WASHINGTON – The Narron family has been in North Carolina for generations and baseball has been a large part of their story.
“I was the eighth man (from the family) to play professionally and there has since been a ninth,” Sam Narron, 39, told Federal Baseball from Florida, where he is part of the Instructional League staff with the Nationals.
Narron pitched in high school in Goldsboro, North Carolina, played at East Carolina, and was drafted by the Texas Rangers in 2002 in the 15th round out of college. He made his Major League debut with the Rangers in July, 2004 against the Oakland A’s.
He is the cousin of Jerry Narron, a former catcher who appeared in 392 games in the majors between 1979 and 1987, was the manager of the Rangers in 2001 and 2002, and guided the Reds from 2005 to 2007.
Jerry Narron in the past was part of the coaching staff for team Israel and this past season was the bench coach for the Boston Red Sox.
Sam Narron is also the grandson of another Sam Narron, who played in 24 games with the St. Louis Cardinals in the 1930s. The elder Narron died in Raleigh in 1996 at the age of 83.
The younger Sam Narron was the Single-A Potomac pitching coach in 2019 and was slated to be with Double-A Harrisburg in the same role in 2020 before the minor league season was canceled due to the pandemic.
Since he was not part of the alternate site, Narron was able to spend a week at the beach this past summer with family members at Emerald Isle in North Carolina.
“Growing up I lived an hour and a half from the beach, but I never got to go,” said Narron, who has been in player development with the Nationals for nine seasons.
“I was always playing baseball. I spent seven days in a row at the beach (this summer). I don’t think I spent seven days in seven years at the beach.”
To fill time, Narron watched video from intrasquad games in Virginia and also took part in regular Zoom calls with pitchers in the Nationals’ minor league system.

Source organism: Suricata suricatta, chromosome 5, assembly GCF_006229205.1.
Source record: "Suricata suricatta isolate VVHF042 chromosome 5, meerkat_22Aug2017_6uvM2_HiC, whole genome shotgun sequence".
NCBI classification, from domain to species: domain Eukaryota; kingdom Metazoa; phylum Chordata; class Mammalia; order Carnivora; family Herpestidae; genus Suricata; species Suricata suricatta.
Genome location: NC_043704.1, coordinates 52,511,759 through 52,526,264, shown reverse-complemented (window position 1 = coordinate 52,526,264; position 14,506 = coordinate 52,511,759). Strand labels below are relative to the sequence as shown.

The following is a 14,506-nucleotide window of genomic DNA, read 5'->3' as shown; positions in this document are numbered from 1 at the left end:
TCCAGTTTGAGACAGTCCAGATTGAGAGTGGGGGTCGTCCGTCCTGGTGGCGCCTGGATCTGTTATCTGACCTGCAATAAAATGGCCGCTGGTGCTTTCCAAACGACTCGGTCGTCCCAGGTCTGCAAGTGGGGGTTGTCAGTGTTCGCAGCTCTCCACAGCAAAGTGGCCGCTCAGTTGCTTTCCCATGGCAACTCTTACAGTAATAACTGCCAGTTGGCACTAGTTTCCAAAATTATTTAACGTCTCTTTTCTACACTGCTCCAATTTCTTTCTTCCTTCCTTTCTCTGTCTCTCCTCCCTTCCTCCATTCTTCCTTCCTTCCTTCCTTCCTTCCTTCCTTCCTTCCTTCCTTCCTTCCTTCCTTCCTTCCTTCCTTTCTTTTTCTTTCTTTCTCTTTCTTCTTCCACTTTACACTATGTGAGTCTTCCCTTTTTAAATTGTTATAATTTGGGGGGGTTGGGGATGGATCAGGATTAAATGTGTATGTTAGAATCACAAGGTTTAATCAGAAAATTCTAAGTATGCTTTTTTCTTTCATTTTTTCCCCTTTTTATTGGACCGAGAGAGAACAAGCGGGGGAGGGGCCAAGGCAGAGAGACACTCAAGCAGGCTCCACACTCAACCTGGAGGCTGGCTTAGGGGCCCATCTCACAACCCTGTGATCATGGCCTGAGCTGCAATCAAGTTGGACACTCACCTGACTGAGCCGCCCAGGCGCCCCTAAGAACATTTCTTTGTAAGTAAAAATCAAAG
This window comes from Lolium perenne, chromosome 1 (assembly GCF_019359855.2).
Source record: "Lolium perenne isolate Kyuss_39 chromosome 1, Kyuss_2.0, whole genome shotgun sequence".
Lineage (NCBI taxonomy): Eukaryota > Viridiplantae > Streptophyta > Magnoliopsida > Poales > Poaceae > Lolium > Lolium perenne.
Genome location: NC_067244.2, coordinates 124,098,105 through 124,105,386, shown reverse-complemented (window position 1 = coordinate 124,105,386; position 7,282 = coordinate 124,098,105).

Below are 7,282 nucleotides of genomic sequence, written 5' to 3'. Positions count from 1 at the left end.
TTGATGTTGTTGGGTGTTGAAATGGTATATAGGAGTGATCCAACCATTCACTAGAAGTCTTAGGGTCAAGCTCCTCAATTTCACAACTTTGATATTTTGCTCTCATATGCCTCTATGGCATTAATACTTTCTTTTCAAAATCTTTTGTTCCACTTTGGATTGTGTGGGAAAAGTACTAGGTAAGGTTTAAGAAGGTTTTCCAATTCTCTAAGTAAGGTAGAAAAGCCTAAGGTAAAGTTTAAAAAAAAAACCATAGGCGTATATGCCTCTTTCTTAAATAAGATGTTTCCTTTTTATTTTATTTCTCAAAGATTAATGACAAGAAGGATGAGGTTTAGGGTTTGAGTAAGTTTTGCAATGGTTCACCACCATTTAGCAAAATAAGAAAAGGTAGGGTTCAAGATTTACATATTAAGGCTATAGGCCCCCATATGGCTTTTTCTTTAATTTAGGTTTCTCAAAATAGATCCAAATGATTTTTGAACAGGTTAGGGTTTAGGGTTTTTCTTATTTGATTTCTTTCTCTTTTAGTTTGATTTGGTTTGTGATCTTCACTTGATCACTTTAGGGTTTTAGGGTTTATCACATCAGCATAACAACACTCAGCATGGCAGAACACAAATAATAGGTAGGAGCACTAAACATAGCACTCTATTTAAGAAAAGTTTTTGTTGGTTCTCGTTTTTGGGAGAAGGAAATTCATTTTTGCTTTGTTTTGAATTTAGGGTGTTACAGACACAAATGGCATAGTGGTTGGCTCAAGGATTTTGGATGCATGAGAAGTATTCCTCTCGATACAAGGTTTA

Some of the pitchers he kept in touch with were Jackson Tetreault, Andrew Lee, Gabe Klobosits, Carson Teel, Mitchell Parker, Paolo Espino, Tim Cate, and Nick Wells.
Parker was drafted in the fifth round by the Nationals out of a junior college in Texas this past summer.
“We had a Zoom meeting pretty much once a week,” Narron said. “It was pretty much a weekly basis. We had talks about different subjects and I tried to keep them engaged. We had umpires that I knew and how to interact with them and how to interact with the coaching staff and front office.”
“We touched on some topics they might not have thought about but they need to understand how to do things so they can move forward. Once you get to a certain level, once you get to Double-A, Triple-A, the big league level, the ability of everyone is super high. It is the little things that separate you from the pack,” he added.
Once Espino, Cate, and Wells were part of the 60-player pool in Fredericksburg, they did not participate in Zoom calls with Narron.
After months away from baseball, Narron joined the coaching staff in West Palm Beach to be part of the Instructional League.
“It was fantastic. It is such an interesting dynamic,” he said. “We have guys who were at the Fredericksburg site and have been grinding through this for three months. They have been watching baseball for months. Then we get down there and are jumping for joy. They have been going through this for a couple of months. It was an interesting dynamic. Everyone was glad to see each other.”
One of the pitchers at Instructional League is right-hander Zachary Brzykcy, who played three years at Virginia Tech. He grew up near Hickory, North Carolina, and worked out with Narron several times this summer during the shutdown.